France bans super-skinny models and threatens employers with fines and jail in anorexia crackdown. Updated France's lower house of parliament has passed a law that bans the use of excessively thin fashion models and imposes possible jail sentences on companies that hire them.
The move by France, with its fashion and luxury industries worth tens of billions of euros, comes after a similar ban by Israel in 2013, while other countries, like Italy and Spain, rely on voluntary codes of conduct to protect models. It is part of a wider move against anorexia in France by president Francois Hollande's government, where up to 40,000 people — mostly girls and women — suffer from the condition. The law bans the use of any model whose Body Mass Index (BMI) is lower than levels approved by health authorities. "The activity of model is banned for any person whose Body Mass Index (BMI) is lower than levels proposed by health authorities and decreed by the ministers of health and labour," the legislation said.
Let's Talk About Thin Privilege. I am five-foot-four, 125 pounds.
My measurements are 36-28-38. I wear size medium shirts, size seven jeans, and (in case you were wondering) size eight shoes. I have never walked into a clothing store unable to find items in my size. I have never been asked to pay more for a seat on an airplane. I have never had someone dismiss me as a dating prospect based on my body type, nor had someone scoff, openly, while watching me eat French fries in public.
I have never experienced a doctor dismissing my concerns with a “lose weight, feel great!” Plus-Size Dress Form — Size 24 Mannequin Cornell. Plus-size women account for 33% of the American population and 28% of the purchasing power, but there's no denying: a lot is lacking when it comes to plus-size clothing.
From the range of apparel options available to the frustrations with mass producing a standard pattern for a variety of plus-size shapes and sizes — to models to mannequins to just about everything else — the plus-size clothing and accessories industry is hugely flawed. In every facet of the industry, there are big, foundational changes to be instituted. Why Photoshop is More Deadly Than You Thought. Here at HelloGiggles, we don’t take Photoshopping lightly.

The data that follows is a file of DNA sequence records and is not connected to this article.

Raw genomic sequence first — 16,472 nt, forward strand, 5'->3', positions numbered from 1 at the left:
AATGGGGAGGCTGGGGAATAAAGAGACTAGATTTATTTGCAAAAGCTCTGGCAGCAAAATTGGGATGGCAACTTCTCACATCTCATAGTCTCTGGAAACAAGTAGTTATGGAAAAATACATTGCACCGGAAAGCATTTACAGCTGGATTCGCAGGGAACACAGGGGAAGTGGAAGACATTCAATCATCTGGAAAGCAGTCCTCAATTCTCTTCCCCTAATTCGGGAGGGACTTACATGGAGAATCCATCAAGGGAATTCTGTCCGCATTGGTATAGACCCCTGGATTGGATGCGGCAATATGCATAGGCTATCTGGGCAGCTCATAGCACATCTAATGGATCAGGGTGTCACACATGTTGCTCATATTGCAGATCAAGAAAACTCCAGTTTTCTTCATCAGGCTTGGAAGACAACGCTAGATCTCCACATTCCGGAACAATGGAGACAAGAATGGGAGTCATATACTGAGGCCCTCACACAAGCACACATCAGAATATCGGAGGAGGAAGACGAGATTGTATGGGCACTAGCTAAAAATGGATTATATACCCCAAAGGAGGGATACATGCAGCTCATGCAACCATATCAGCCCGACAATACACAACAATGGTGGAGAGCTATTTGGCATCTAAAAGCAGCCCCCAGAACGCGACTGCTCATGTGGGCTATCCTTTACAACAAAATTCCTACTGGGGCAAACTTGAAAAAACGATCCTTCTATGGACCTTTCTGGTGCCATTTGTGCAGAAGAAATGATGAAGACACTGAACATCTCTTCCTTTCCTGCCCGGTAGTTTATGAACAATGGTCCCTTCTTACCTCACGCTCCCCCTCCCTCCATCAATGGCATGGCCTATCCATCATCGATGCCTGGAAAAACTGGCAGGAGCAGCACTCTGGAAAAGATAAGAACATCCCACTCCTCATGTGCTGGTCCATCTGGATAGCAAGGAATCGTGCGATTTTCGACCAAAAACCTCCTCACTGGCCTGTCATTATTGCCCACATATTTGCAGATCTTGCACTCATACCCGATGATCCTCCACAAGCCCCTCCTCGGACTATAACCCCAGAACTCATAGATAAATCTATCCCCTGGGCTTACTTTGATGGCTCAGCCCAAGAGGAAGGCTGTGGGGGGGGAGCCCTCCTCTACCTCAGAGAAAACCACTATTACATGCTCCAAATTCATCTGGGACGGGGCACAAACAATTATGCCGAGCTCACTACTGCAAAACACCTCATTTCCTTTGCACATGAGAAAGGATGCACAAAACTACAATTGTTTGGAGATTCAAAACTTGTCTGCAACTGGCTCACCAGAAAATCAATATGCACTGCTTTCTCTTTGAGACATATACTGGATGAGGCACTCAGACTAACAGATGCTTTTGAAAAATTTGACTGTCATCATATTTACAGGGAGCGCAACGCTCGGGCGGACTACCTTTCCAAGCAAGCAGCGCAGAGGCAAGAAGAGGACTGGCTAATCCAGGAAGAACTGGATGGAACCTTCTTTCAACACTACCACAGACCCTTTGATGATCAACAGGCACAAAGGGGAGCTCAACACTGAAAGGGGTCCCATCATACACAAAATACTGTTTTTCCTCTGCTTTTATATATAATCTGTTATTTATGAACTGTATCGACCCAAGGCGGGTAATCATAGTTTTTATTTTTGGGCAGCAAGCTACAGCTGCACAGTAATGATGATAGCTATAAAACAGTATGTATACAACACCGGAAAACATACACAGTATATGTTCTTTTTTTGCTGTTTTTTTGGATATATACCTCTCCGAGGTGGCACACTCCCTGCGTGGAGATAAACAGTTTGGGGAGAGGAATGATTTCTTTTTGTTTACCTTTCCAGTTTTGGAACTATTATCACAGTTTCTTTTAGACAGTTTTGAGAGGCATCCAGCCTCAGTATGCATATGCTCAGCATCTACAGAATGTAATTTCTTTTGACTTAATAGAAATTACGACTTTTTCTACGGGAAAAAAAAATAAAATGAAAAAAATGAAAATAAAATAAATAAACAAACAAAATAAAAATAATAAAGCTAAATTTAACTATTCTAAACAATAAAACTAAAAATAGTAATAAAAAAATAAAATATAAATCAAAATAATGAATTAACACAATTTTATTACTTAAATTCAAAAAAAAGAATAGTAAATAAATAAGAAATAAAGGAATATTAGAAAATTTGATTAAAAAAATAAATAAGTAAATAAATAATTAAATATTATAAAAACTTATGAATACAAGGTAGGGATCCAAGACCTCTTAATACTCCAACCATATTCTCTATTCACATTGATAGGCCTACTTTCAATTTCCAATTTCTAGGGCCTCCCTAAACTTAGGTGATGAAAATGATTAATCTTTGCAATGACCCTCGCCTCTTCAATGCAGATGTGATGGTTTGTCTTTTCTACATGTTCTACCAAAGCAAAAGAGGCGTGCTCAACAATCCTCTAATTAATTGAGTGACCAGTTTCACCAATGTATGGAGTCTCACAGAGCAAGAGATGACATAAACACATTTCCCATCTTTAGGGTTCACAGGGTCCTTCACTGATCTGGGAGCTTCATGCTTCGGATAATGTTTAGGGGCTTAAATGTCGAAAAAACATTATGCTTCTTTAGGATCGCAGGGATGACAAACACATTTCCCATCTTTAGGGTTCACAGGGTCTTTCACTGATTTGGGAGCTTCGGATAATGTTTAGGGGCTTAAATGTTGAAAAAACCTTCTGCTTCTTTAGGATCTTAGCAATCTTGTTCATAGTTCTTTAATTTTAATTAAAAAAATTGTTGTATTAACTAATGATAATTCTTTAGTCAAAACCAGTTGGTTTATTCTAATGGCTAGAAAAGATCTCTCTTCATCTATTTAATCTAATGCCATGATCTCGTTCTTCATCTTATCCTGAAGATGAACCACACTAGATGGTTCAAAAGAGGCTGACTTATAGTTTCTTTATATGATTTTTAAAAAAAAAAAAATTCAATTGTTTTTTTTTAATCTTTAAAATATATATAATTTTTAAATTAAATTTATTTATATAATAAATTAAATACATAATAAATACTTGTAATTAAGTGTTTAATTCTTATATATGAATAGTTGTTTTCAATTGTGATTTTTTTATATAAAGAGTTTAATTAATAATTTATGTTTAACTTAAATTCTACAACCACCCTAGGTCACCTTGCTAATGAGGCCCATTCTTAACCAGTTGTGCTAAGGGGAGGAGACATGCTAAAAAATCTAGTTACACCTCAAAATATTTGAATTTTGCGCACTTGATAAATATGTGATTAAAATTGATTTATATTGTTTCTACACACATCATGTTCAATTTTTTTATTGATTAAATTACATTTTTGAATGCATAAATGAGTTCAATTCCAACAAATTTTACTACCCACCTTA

How can we? In the past two weeks, we’ve witnessed numerous brands digitally shrinking women’s waists, slimming down upper arms and enhancing inner thighs. While it’s ridiculous that companies even feel the need to transform already beautiful female (and male) bodies, we need to talk about the detrimental effects these images have on young girls. The statistics are truly shocking.
I think we all understand that many young women are subconsciously affected by the virtually flawless posters and pictures of models with unattainable bodies. This model is naturally a size eight, a perfectly healthy size. Portfolio — Wolf Form CO. INC. USA dress forms NJ/NYC. Wolf Form Vintage Era Dress Forms 1911-1973 Wolf Form Vintage Model Year 1911 Dress Form.
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What the Perfect Female Body Looks Like — When You Ask Men vs. Women. They say beauty is in the eye of the beholder – and according to a new survey, it looks like men and women are very different beholders indeed.
U.K. lingerie company Bluebella surveyed 1,000 men and women to see which celebrities each gender considered to have the ideal physical traits. It then Photoshopped Frankensteinian composites of different celebrities' parts to create "the perfect body. " The result? Men and women have wildly different views on the ideal female body, though their thoughts on the male form are much more similar. According to the survey, women preferred other women with fit, toned builds, as exemplified by slim actresses such as Jennifer Aniston, Gwyneth Paltrow and Emma Watson. Image Credit: Gizmodo. 'Stop The Beauty Madness' Brands Ads With Brutally Honest Messages.
It's a psychological itch that the most enlightened, successful and even beautiful women still tend to scratch: if I look better, I am better.
Now one campaign is trying to convince others to break free from that line of thought. The Stop The Beauty Madness campaign wants you to "feel like you've been socked in the gut" when you see its jarringly frank ads, says its founder Robin Rice. Stop The Beauty Madness is a series of 25 advertisements branded with honest messages that highlight the true "madness" involved in creating and meeting beauty standards. Rice, an author and the founder of Be Who You Are Productions, started the campaign to challenge an internalized belief that a woman's beauty determines her value. Rather than attempt to fit more diverse types of women into an already narrow definition of beauty, Stop The Beauty Madness questions the value we place on beauty in the first place.
Vintage Weight Gain Ads Discourage Skinny Bodies (PHOTOS)